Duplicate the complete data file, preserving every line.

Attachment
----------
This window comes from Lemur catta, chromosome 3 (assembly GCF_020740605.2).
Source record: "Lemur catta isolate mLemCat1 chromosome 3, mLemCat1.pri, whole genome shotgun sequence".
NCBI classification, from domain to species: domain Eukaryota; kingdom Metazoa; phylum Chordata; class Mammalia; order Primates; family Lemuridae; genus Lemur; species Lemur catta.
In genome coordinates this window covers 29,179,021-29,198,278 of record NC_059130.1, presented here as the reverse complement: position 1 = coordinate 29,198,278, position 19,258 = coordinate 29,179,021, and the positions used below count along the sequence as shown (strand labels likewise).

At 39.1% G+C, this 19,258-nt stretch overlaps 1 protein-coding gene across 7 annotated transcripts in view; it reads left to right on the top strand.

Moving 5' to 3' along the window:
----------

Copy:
This window comes from Lemur catta, chromosome 3 (assembly GCF_020740605.2).
Source record: "Lemur catta isolate mLemCat1 chromosome 3, mLemCat1.pri, whole genome shotgun sequence".
NCBI classification, from domain to species: domain Eukaryota; kingdom Metazoa; phylum Chordata; class Mammalia; order Primates; family Lemuridae; genus Lemur; species Lemur catta.
In genome coordinates this window covers 29,179,021-29,198,278 of record NC_059130.1, presented here as the reverse complement: position 1 = coordinate 29,198,278, position 19,258 = coordinate 29,179,021, and the positions used below count along the sequence as shown (strand labels likewise).

At 39.1% G+C, this 19,258-nt stretch overlaps 1 protein-coding gene across 7 annotated transcripts in view; it reads left to right on the top strand.

Moving 5' to 3' along the window: